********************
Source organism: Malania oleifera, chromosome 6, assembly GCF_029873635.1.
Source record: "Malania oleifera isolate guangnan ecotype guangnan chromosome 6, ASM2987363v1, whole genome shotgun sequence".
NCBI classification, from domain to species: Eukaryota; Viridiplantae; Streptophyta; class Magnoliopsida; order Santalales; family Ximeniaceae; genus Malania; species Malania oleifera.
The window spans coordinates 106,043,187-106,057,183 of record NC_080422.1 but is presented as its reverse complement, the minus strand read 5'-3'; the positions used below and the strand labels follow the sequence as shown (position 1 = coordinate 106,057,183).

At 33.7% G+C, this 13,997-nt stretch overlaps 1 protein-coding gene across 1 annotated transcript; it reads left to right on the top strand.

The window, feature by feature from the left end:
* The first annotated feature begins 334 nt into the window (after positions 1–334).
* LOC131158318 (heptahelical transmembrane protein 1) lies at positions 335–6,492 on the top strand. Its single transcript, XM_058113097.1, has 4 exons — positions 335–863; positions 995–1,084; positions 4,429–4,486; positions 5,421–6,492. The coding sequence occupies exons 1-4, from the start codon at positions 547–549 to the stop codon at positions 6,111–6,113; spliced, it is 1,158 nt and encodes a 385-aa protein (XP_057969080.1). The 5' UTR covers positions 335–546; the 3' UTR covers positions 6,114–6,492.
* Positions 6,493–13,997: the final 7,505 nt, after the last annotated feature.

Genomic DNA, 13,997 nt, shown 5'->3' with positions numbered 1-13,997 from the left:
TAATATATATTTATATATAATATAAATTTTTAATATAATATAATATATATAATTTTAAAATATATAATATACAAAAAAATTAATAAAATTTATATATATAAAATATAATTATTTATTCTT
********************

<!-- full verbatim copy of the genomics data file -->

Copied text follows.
Source organism: Malania oleifera, chromosome 6, assembly GCF_029873635.1.
Source record: "Malania oleifera isolate guangnan ecotype guangnan chromosome 6, ASM2987363v1, whole genome shotgun sequence".
NCBI classification, from domain to species: Eukaryota; Viridiplantae; Streptophyta; class Magnoliopsida; order Santalales; family Ximeniaceae; genus Malania; species Malania oleifera.
The window spans coordinates 106,043,187-106,057,183 of record NC_080422.1 but is presented as its reverse complement, the minus strand read 5'-3'; the positions used below and the strand labels follow the sequence as shown (position 1 = coordinate 106,057,183).

At 33.7% G+C, this 13,997-nt stretch overlaps 1 protein-coding gene across 1 annotated transcript; it reads left to right on the top strand.

The window, feature by feature from the left end:
* The first annotated feature begins 334 nt into the window (after positions 1–334).
* LOC131158318 (heptahelical transmembrane protein 1) lies at positions 335–6,492 on the top strand. Its single transcript, XM_058113097.1, has 4 exons — positions 335–863; positions 995–1,084; positions 4,429–4,486; positions 5,421–6,492. The coding sequence occupies exons 1-4, from the start codon at positions 547–549 to the stop codon at positions 6,111–6,113; spliced, it is 1,158 nt and encodes a 385-aa protein (XP_057969080.1). The 5' UTR covers positions 335–546; the 3' UTR covers positions 6,114–6,492.
* Positions 6,493–13,997: the final 7,505 nt, after the last annotated feature.

Genomic DNA, 13,997 nt, shown 5'->3' with positions numbered 1-13,997 from the left:
TAATATATATTTATATATAATATAAATTTTTAATATAATATAATATATATAATTTTAAAATATATAATATACAAAAAAATTAATAAAATTTATATATATAAAATATAATTATTTATTCTT